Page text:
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  • Dan FitzPatrick

Turkeys

(By Cadbury FitzPatrick; faithfully transcribed by Dan FitzPatrick)

This time each year, my human family starts talking incessantly about turkeys. I don’t get it. It’s really odd. There’s not so much special about turkeys, in my humble opinion. Why do they deserve such attention?


I know turkeys. Every now and then, a group of female wild turkeys (I believe they are called “hens”) comes around our yard. Logan and I don’t mind them, and they don’t bother us. Much.


One day, the hens arrived accompanied by a male turkey (referred to as a “gobbler”). He was much bigger than the hens, and frankly pretty pleased with himself. He would strut around our yard as if he owned it, acting very much like the king of all he surveyed.


I was a younger dog then, barely no longer a pup. I took great personal exception to the gobbler’s attitude, so I told Logan that I was going to go scare him off. Logan just chuckled.


I padded up to the gobbler, looked him in the eye and barked (truthfully, it was more like a yelp). The gobbler looked at me curiously, then the most amazing thing happened – his tail (I presume it was his tail since it was at his back) exploded! It grew big and wide, fanning out in a large semi-circle almost as big as the rest of him. He puffed out his chest, the bare skin on his head turned bright red and he lowered his wings, making him look huge. I didn’t wait around to see what else he might do; I simply put my tail between my legs and made a rather embarrassing retreat back to Logan!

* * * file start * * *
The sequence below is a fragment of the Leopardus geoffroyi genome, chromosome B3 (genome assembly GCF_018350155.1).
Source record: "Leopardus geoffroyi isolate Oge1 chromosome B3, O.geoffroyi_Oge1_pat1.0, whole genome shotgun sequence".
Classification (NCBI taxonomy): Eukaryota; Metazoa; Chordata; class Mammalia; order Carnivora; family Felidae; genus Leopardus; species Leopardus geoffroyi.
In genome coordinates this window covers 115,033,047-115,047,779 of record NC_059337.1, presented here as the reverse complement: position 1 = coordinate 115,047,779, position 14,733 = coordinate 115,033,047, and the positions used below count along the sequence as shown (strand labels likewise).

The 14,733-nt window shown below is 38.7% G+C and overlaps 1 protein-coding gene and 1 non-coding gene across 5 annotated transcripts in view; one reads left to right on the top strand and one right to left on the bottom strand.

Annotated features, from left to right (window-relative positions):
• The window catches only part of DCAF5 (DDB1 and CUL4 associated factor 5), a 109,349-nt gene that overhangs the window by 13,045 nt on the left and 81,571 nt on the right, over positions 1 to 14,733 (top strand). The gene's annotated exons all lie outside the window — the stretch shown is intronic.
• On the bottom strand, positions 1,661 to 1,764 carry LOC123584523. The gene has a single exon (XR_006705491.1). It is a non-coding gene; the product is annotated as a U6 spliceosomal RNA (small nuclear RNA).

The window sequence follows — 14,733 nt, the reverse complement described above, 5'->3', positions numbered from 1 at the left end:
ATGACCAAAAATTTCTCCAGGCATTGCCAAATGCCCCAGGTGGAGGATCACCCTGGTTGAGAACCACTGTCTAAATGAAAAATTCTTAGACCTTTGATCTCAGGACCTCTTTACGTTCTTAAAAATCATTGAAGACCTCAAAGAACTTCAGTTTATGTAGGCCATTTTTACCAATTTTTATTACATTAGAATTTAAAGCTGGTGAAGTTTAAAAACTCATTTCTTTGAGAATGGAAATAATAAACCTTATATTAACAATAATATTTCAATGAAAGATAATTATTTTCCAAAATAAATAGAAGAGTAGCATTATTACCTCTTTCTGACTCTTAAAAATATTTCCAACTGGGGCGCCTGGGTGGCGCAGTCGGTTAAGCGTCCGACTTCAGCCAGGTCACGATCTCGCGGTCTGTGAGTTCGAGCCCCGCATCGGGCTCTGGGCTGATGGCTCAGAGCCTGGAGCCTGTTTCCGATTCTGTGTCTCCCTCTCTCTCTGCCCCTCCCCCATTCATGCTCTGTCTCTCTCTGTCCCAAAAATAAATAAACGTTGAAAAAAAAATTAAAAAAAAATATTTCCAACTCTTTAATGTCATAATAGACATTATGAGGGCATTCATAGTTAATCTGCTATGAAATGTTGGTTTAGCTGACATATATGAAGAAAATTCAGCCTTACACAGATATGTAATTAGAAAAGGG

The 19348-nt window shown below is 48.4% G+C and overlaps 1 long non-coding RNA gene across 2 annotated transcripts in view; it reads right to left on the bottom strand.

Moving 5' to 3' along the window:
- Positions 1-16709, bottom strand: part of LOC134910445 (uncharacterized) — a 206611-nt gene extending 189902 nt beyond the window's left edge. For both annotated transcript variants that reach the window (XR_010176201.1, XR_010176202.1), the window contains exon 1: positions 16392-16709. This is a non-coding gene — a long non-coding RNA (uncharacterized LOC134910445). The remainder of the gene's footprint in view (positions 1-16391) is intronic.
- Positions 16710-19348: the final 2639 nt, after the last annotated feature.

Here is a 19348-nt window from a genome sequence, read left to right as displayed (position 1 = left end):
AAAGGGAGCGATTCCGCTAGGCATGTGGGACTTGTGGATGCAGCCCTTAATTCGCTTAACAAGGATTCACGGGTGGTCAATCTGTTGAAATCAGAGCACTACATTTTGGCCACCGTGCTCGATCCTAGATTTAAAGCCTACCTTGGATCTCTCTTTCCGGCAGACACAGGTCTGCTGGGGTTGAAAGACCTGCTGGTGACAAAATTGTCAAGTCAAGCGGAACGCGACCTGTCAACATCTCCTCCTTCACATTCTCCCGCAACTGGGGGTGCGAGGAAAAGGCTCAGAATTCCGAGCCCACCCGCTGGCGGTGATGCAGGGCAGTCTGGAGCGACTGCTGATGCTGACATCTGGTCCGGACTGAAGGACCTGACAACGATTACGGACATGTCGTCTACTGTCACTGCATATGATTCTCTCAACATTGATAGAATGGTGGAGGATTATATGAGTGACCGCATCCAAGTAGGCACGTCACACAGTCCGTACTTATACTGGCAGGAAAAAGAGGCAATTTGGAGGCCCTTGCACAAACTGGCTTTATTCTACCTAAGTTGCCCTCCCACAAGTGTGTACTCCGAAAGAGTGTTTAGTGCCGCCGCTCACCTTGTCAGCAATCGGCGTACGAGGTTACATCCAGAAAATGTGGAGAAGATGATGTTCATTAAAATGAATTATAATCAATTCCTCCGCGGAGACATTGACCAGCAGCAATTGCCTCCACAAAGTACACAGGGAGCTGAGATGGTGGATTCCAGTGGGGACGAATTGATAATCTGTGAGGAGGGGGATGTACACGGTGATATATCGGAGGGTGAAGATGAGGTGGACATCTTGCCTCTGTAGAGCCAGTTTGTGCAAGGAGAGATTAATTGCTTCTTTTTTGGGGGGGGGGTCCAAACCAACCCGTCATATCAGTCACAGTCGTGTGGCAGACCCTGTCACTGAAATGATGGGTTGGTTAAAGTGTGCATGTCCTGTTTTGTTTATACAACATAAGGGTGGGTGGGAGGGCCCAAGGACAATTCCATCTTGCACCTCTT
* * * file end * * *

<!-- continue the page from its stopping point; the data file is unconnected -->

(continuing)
We never saw that gobbler since. I like to think he didn’t want to tangle with me again!


Another topic the humans talk about in connection with turkeys is food, or more precisely, eating. Eating a lot. I don’t know why food becomes such a preoccupation this time of year; perhaps it has to do with the fact that the days are getting shorter and colder, signaling the coming of winter. When I was young, I once asked Logan whether the humans were preparing to hibernate, like the chipmunks and squirrels do. He laughed at that, and I have since seen for myself that they do not. And yet the mystery remains.


I have observed that this phenomenon is a communal activity – the humans gather in groups, usually much larger than they do at other times of the year. They seem to really enjoy being together, and their eager anticipation of the event is palpable. Unlike the big celebration that usually follows by about a month, no one seems to bring gifts, other than food, and that in great quantity. Interestingly, I’ve never seen a gobbler or hen accompany them, despite all their talk of turkeys. It is a most curious event.


Once again, I asked Logan for his thoughts. Like me, he had no good explanation for the reason for this annual gathering, though he did have one interesting observation. “Cadbury,” he said, “there is another word I’ve heard the humans use a lot in connection with turkeys. That word is stuffing. It may provide the answer.”


“We’ve seen that every year about this time the humans gather together and stuff themselves with large amounts of food. It is as if they are celebrating the event of eating. Perhaps that is what it is – they are celebrating the Feast of Stuffing.”


“Now that we’ve solved that riddle, let’s head back into the house and see if our humans have put out something for us to eat. All this talk of stuffing has made me very hungry.”


HAPPY THANKSGIVING EVERYONE!


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